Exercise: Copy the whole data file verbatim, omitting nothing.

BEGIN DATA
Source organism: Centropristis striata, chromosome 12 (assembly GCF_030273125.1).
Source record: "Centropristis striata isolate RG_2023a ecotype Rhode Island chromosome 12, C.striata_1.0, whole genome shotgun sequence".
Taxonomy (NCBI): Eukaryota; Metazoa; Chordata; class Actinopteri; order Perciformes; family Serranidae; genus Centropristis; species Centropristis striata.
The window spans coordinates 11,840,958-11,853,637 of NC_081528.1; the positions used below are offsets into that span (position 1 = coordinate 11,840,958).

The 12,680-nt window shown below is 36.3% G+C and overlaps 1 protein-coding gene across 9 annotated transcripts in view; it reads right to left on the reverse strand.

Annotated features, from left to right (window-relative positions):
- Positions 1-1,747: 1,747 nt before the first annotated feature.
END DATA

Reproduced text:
Source organism: Centropristis striata, chromosome 12 (assembly GCF_030273125.1).
Source record: "Centropristis striata isolate RG_2023a ecotype Rhode Island chromosome 12, C.striata_1.0, whole genome shotgun sequence".
Taxonomy (NCBI): Eukaryota; Metazoa; Chordata; class Actinopteri; order Perciformes; family Serranidae; genus Centropristis; species Centropristis striata.
The window spans coordinates 11,840,958-11,853,637 of NC_081528.1; the positions used below are offsets into that span (position 1 = coordinate 11,840,958).

The 12,680-nt window shown below is 36.3% G+C and overlaps 1 protein-coding gene across 9 annotated transcripts in view; it reads right to left on the reverse strand.

Annotated features, from left to right (window-relative positions):
- Positions 1-1,747: 1,747 nt before the first annotated feature.